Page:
Most people have heard of a dental exam and cleaning appointment. They realize that it is a routine dental visit that helps their teeth somehow. But what really happens during such an appointment? Let's look at what goes into a routine dental exam and cleaning and why it is so important in protecting your teeth and gums.

Dental exams and cleanings go beyond just helping you have nice teeth and an attractive smile. This type of routine appointment is a vital part of your dental care, combining with your oral hygiene habits at home as your first line of defense against tooth decay and gum disease.

Dental Exams

Unless you have a specific concern, your dental exam will probably be conducted just prior to having your teeth cleaned. This is an opportunity for your dental hygienist to conduct a visual inspection of your teeth, mouth and gums. They are trained to spot any signs of trouble that you may not even be aware of yourself.

One important thing that your dental hygienist will be looking for is any signs of oral cancer. This really highlights the importance of dental examinations, because oral cancer is extremely curable when detected in its early stages.

If there are any reasons for concern detected by your dental hygienist during your dental exam, your dentist may be called in to take a closer look and recommend treatment if required.

Dental Cleaning

In addition to cosmetic purposes, the main focus of a dental cleaning is to remove any plaque and tartar from your teeth and around your gums. Plaque is a sticky, virtually invisible biofilm that allows bacteria to thrive and potentially damage tooth enamel. Tartar is the hardened form of plaque. They can create an environment that irritates your gums, leading to periodontal disease. Commonly known as gum disease, periodontal disease can eventually cause the loss of your teeth. The best way to prevent it, besides regularly brushing and flossing at home, is to keep up with your dental cleaning appointments.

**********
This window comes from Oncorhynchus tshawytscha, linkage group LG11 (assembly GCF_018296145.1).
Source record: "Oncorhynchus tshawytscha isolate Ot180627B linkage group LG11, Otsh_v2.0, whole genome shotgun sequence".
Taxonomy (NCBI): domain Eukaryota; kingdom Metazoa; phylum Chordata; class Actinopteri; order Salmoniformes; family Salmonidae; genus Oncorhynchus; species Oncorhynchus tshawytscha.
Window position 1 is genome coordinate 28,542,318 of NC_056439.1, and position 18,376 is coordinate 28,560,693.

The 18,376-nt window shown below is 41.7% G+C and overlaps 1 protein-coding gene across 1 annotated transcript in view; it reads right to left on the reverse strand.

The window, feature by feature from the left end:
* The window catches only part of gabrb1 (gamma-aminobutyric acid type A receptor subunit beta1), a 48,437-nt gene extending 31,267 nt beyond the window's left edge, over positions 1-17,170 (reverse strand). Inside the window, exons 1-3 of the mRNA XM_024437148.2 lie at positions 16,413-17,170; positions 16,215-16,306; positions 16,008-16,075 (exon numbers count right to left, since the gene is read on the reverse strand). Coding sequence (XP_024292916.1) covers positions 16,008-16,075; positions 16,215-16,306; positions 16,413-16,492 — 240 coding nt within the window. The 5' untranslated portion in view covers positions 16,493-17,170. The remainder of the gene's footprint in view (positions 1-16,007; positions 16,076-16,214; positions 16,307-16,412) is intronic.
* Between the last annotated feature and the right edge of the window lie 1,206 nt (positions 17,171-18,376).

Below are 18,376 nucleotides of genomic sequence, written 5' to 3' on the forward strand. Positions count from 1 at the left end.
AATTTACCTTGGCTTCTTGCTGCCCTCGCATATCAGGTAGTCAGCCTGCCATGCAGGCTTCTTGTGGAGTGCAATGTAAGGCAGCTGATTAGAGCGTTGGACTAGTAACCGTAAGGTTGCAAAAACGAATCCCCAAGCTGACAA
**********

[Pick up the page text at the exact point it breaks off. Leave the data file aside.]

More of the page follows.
Periodontal Disease Symptoms

  • Gums that bleed easily
  • Formation of spaces between teeth
  • Gums that are swollen and tender
  • Receding gums
  • Chronic bad breath
  • Pain in the mouth

Gum disease may not be detectable when it is still known as gingivitis – the early form of periodontal disease. As it progresses, you may begin noticing tenderness, swelling or bleeding in your mouth. This is caused by the breakdown of gum tissue that can also harm the underlying bone retaining your teeth in place.

As gingivitis progresses, it can lead to an irreversible condition called periodontitis. At this point, you would need ongoing and expensive treatment that may include treatments like deep cleaning, surgery and medication. To avoid this, simply keep up with your regular dental exams and cleanings, as well as your oral hygiene efforts at home.

Schedule Your Appointment

If it has been awhile since your last dental exam and cleaning appointment, we strongly encourage you to contact our office today to get back on track with this routine, but vital, dental visit.